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The Senate is also on trial; the Packwood case.

The sexual misconduct case against Senator Bob Packwood is a cliche. Yet it is also unique. The case is a cliche because it tells the familiar story of an older man who takes advantage of his powerful position to impose himself on younger women. The case is unique because for the first time in history Congress seems on the verge of trying one of its own members for sex offenses. As a result, the Senate's verdict will not only resolve the charges against Packwood, it will also disclose the Senate's view of the seriousness of his conduct and, depending on its severity, sound a warning to all members of Congress and their staffs.

According to Senate ethics rules, Packwood's peers must decide whether their colleague has "violated a law" or "engaged in improper conduct which may reflect upon the Senate." It appears he did both. Twenty-three women, mostly Senate staff members or campaign workers, have told The Washington Post that Packwood, an Oregon Republican, physically assaulted them in incidents that span more than two decades. Most of the charges share a theme: Packwood, alone with a woman, often in his office, sometimes drunk, would suddenly grab her, hold her tightly, kiss her on the lips and try to put his tongue in her mouth. Some women have said that, Packwood placed his hands on their buttocks. Only vigorous protest would make him stop.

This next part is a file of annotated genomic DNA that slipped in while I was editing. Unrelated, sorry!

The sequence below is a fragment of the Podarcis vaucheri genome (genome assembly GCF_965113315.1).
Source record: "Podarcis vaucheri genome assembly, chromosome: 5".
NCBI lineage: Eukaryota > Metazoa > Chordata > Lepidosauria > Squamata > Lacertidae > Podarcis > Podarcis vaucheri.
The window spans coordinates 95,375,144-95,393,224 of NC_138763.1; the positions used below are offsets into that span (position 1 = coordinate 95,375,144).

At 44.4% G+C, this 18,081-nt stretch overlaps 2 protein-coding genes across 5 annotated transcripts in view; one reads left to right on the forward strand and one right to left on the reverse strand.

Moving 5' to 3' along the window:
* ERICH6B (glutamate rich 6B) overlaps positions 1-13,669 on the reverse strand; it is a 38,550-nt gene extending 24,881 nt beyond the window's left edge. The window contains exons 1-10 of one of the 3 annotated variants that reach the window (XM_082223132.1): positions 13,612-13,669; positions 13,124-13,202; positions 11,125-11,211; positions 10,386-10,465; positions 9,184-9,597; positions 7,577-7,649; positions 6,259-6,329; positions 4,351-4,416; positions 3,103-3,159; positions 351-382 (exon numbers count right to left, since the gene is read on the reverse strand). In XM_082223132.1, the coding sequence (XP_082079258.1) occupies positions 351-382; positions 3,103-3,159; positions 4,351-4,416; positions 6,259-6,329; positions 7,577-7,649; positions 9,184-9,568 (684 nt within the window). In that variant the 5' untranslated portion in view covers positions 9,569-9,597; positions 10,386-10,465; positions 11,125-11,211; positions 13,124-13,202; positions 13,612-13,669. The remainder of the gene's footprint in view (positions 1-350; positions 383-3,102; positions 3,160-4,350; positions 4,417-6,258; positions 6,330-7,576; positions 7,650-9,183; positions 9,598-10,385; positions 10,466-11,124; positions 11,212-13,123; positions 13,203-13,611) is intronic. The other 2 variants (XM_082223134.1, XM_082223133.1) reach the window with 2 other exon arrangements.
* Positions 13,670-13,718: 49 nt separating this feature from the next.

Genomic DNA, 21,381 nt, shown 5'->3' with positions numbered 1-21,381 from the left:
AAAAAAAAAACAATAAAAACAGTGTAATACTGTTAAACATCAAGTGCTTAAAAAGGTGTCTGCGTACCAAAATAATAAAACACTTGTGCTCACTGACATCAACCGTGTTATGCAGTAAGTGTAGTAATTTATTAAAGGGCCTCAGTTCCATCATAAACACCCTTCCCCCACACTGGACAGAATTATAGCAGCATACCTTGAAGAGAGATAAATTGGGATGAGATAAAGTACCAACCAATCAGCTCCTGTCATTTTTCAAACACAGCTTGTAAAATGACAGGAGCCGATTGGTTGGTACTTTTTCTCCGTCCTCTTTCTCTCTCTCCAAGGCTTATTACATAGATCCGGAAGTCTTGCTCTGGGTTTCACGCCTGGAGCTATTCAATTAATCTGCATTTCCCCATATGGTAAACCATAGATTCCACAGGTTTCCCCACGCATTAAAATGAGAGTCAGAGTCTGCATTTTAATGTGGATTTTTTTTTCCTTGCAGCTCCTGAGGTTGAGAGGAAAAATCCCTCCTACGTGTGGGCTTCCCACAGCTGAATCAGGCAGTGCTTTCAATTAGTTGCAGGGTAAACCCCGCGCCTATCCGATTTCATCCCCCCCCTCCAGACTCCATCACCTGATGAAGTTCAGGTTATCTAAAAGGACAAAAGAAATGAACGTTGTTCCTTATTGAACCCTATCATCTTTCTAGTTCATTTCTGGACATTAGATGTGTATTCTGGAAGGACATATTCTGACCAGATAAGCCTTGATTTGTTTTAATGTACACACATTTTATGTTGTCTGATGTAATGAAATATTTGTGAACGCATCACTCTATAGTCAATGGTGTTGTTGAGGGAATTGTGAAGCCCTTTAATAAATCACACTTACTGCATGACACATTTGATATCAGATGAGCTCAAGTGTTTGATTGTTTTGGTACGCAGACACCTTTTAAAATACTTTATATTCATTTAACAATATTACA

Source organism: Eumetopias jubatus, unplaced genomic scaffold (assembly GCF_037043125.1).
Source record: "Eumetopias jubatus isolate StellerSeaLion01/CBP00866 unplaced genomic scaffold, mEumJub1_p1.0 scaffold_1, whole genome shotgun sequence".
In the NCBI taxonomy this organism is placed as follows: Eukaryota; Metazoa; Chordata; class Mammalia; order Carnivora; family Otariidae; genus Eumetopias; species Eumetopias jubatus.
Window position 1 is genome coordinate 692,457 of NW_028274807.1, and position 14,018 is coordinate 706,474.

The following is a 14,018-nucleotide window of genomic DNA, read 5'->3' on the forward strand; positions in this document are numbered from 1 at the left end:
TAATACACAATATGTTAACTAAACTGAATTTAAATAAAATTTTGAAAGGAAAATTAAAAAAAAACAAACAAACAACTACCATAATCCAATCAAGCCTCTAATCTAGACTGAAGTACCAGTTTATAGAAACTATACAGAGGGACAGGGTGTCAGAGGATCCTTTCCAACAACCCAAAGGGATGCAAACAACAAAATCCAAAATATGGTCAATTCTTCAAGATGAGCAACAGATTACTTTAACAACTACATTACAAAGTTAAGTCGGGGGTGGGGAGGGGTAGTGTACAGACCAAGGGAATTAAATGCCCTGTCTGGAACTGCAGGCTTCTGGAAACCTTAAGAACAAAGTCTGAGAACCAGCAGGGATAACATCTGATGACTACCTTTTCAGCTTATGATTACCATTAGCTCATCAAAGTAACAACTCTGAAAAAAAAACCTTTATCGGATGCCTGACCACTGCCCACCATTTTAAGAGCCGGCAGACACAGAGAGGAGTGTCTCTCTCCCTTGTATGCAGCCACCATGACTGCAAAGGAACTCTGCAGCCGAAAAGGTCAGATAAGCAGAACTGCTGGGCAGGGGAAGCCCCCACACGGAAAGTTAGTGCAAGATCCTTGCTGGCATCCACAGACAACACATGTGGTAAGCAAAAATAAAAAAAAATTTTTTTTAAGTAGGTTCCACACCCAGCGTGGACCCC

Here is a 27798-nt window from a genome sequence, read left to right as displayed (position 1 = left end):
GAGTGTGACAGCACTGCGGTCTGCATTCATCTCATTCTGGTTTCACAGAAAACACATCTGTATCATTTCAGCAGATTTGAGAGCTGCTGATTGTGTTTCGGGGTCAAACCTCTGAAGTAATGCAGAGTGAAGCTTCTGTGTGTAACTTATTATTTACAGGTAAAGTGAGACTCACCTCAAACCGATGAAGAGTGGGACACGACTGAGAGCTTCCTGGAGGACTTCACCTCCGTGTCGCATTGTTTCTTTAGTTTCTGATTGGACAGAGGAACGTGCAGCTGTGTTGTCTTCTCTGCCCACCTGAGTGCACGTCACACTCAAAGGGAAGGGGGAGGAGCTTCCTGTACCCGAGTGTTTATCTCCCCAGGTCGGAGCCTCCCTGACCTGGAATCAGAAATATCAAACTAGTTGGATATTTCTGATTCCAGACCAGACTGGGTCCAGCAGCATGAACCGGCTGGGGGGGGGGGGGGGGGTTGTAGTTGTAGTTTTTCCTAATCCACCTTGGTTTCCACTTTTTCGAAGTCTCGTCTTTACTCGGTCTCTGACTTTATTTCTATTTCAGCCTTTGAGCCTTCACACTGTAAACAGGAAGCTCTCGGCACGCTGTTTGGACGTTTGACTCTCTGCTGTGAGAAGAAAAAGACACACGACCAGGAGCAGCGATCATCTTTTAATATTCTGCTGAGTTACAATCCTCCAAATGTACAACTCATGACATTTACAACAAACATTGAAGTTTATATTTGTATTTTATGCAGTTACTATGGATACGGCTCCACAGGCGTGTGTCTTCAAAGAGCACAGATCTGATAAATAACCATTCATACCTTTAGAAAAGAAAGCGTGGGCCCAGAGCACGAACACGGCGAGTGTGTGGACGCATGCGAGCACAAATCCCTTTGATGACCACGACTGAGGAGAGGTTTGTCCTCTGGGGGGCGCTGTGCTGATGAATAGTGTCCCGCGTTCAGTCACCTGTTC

Packwood's defense has varied. Before last Election Day, when the Post asked him to address charges from six of the women, Packwood, in a tight race, denied them and offered evidence intended to discredit three of his accusers. By the time the Post reported the story after the election, it had evidence from four additional women (thirteen others would soon surface). Meanwhile, Packwood, having won a fifth term, changed his response. He now declined to dispute specific charges and expressed regret for any "discomfort or embarrassment" he might have caused. He announced that he would seek help for alcohol abuse and entered a treatment center.